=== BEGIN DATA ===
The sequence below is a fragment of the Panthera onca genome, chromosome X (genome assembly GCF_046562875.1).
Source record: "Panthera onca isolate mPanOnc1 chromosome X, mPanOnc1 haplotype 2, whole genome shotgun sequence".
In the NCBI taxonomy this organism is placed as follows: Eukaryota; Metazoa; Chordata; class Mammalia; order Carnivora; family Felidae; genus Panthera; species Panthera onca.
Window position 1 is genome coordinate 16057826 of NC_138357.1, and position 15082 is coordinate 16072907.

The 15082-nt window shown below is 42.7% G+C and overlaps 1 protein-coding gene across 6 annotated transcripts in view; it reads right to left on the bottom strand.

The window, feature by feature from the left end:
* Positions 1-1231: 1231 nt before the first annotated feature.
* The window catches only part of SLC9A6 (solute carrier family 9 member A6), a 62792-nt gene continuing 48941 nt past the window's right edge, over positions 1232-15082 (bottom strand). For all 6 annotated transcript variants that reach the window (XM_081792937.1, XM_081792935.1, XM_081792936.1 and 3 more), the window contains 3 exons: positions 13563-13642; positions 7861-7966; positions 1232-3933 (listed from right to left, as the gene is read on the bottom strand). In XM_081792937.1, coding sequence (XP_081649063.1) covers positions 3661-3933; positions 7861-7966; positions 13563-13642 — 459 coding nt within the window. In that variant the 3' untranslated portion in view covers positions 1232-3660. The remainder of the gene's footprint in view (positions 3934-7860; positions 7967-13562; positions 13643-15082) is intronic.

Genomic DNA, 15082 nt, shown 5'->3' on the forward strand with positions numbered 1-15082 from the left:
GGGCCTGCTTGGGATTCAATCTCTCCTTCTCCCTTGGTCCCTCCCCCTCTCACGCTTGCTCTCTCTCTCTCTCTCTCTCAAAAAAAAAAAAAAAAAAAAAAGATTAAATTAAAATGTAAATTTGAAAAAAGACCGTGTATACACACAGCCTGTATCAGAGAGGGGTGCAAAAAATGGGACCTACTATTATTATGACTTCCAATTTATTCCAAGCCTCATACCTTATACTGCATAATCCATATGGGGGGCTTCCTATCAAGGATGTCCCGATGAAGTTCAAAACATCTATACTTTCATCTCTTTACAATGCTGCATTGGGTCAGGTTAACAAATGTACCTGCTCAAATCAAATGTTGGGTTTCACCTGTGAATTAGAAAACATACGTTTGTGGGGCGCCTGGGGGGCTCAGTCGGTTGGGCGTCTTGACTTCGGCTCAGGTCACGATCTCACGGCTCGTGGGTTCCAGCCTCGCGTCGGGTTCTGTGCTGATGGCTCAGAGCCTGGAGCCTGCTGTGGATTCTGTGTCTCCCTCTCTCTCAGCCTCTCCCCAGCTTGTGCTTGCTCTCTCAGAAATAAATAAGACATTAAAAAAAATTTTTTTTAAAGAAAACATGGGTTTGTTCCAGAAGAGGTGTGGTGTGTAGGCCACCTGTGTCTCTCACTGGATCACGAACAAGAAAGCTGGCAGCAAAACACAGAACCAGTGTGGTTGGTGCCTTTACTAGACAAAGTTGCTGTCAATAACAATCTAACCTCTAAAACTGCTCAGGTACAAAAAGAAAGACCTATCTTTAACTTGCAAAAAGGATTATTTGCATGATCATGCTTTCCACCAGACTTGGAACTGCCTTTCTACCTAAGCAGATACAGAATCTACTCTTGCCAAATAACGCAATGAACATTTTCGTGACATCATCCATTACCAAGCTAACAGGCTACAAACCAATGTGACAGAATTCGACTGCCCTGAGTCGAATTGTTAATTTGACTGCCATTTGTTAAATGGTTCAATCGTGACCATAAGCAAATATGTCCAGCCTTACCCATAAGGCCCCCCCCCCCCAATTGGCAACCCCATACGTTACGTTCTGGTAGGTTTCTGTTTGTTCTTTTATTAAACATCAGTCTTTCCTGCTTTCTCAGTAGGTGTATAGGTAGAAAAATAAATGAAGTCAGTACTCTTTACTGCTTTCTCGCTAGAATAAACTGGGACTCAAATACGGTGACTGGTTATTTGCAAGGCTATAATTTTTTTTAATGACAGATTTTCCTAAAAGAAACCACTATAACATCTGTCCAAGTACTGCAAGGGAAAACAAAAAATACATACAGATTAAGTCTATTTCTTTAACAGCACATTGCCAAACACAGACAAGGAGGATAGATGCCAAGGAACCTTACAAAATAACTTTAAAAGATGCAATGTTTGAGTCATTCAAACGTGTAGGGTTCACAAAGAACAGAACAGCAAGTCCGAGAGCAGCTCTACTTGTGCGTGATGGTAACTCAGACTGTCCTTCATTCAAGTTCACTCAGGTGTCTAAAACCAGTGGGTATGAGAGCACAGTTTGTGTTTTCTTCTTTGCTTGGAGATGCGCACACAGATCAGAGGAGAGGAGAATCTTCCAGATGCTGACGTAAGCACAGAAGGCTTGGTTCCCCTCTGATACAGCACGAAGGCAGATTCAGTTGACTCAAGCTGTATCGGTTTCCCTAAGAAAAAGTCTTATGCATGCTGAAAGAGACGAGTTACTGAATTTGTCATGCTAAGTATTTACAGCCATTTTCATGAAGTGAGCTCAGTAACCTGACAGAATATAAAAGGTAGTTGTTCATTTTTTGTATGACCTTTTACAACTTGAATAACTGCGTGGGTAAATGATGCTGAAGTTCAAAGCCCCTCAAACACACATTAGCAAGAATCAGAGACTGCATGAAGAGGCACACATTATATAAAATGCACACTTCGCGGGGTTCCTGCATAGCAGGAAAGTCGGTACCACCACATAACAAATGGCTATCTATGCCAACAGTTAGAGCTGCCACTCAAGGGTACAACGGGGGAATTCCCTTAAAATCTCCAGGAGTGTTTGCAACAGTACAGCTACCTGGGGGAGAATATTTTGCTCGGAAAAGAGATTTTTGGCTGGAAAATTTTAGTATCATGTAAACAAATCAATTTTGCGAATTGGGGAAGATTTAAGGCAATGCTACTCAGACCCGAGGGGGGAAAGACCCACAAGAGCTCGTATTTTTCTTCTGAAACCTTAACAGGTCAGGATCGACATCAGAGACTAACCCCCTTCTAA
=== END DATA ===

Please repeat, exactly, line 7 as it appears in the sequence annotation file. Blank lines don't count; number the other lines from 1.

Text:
* Positions 1-1231: 1231 nt before the first annotated feature.